What We Learn From Rose’s Withdrawal At Hero World Challenge … Special Report By Kiran Kanwar.

by Kiran Kanwar, Nassau, Bahamas … 

Looking at Justin Rose on the practice range prior to the practice round of the Tiger Woods Foundation’s Hero World Challenge was to see a disaster waiting to happen. All it needed was a look at how very flexed his spine, hips and knees were and how they were being maintained that way even during the early downswing which takes place at great speed. Speed is something which is particularly high for an athletic professional golfer.

Here are remarks from a research paper based on a study which applied loads in all possible directions on cadaveric spines, to study the effect of each load (A Study of the Mechanics of Spinal Injury; R. Roaf; 1960): “The intervertebral discs, joints and ligaments were found to be very resistant to compression, distraction, flexion and extension but were found to be very vulnerable to rotation and horizontal shearing forces.” The human vertebra is basically able to absorb compression forces quite easily. In other words, linear forces in a straight up-and-down direction do not affect the spinal tissue as much as rotational or sideways forces. That makes sense because of what the human body is basically designed to do – sit, sleep, stand, walk, run. None of them have excessive rotary or side-to-side movements.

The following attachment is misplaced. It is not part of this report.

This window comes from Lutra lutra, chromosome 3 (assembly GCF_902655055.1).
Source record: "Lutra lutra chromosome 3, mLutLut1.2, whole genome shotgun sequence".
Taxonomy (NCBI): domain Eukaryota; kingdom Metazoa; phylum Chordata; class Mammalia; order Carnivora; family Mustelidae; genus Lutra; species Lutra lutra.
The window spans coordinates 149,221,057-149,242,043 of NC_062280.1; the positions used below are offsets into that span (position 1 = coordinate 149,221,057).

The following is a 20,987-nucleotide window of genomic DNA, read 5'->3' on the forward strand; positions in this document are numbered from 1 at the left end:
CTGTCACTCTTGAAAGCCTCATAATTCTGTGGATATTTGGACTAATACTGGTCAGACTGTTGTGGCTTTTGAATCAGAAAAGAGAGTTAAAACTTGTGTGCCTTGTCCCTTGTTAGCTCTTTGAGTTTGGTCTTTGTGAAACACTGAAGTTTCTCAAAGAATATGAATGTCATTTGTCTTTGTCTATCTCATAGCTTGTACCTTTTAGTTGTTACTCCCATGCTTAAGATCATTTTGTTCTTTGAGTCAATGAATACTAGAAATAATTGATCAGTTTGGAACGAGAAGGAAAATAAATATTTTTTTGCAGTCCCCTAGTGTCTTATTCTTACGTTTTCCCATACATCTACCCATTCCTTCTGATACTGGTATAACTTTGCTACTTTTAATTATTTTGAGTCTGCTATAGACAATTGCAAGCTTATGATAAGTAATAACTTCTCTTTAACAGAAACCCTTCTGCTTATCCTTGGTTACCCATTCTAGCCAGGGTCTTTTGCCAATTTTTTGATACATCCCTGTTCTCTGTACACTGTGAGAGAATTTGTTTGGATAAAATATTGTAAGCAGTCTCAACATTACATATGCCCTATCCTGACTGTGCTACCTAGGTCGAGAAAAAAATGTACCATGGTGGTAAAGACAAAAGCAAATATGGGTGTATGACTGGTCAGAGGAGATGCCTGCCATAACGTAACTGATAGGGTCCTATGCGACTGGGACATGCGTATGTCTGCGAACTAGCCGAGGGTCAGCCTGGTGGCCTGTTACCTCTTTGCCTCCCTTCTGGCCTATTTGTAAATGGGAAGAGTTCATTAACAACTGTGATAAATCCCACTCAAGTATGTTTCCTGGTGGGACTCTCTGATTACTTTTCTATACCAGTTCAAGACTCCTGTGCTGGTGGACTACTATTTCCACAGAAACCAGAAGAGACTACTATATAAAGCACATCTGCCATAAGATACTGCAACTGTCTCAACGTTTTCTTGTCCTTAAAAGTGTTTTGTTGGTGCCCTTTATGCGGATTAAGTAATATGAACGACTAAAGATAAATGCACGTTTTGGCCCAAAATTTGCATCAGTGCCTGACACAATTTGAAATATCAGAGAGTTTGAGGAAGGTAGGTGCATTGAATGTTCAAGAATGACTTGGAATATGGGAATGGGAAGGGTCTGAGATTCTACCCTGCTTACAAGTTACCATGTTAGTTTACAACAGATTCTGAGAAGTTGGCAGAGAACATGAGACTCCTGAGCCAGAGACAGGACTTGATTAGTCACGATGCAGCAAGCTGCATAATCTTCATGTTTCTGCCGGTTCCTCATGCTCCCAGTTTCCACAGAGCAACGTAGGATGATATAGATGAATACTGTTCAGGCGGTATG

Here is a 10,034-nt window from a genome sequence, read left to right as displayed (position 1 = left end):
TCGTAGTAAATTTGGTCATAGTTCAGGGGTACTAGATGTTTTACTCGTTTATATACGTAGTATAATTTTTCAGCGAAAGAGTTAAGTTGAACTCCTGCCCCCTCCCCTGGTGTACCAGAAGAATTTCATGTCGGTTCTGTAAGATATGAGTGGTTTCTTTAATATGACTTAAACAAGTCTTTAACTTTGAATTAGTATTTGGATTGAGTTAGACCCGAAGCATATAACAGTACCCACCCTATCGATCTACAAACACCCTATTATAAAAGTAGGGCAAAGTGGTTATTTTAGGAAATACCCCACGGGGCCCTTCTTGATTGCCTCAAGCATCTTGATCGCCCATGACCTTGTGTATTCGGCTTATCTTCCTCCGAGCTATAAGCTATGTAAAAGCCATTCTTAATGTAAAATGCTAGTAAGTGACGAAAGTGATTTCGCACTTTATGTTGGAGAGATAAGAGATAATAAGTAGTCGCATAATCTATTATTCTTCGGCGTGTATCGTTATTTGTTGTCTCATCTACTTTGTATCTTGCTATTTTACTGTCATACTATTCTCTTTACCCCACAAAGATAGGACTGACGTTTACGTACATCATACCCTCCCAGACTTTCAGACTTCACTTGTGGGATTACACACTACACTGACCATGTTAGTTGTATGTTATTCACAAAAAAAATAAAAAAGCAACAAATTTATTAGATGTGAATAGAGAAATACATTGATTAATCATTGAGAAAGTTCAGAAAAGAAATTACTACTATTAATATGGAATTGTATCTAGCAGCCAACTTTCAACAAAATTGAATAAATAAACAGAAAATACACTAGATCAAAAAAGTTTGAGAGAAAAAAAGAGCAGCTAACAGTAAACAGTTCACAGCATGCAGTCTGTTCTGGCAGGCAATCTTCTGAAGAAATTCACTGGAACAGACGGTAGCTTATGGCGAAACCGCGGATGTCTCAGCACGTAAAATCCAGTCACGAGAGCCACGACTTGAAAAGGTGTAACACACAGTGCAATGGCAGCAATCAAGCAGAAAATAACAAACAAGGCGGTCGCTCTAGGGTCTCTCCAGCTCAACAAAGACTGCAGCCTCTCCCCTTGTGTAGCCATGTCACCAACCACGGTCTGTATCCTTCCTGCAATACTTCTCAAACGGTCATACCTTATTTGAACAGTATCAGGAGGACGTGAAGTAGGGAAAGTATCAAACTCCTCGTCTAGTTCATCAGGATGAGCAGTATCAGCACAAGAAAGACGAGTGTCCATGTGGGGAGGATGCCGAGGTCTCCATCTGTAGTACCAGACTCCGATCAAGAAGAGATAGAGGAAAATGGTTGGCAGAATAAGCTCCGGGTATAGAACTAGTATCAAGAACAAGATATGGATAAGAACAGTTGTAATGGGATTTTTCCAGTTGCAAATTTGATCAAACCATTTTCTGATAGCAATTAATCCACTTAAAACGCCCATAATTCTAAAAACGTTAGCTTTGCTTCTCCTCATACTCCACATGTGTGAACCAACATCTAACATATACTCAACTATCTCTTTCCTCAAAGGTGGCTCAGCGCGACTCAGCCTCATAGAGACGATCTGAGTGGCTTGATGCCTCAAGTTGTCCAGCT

Justin Rose in a happier place earlier this year.

Justin Rose in a happier place earlier this year.

The author of the research study also states that “Horizontal shear, and particularly rotation forces, can easily cause ligamentous rupture and dislocation”, and “A combination of rotation and compression can produce almost every variety of spinal injury.” 

Now what does all this mean for golfers? Currently the golf theorists erroneously believe that one must “squat” during the downswing in order for the ground to push one up for a maximal possible length of left arm and club-shaft. This extra length produces a long lever for more club- and thus ball-speed. Even if the ground were indeed to “push” a golfer up, the golfer cannot have as high a shoulder as from merely standing as tall throughout the set-up and backswing as possible and simply allowing the trail arm to straighten up  – which it inevitably does! That, in fact is the main movement then serves to push the lead torso up.  

What all the professionals who receive instruction from pseudo-biomechanists need to do to reduce spinal injury is simply. Stand maximally upright – in the hips, knees and torso; and keep the trail side of the trunk lower than the lead side from address to impact too. Currently only one swing gives a golfer all the positions that will reduce loads on not just the spine but also the joints of the upper- and lower-extremities (see www.mgs.com).

Kiran Kanwar,

  •   Developer of The Minimalist Golf Swing System -100% scientific, simple and specific (www.mgs.golf)
  •   BS (physics, math); MS (sports science, nutrition); PhD (biomechanics, anatomy – student)
  •   Class A Member: the LPGA, The NGA of India, The PGA of India A A combination of rotation and compression can produce almost every variety of spinal injury. 

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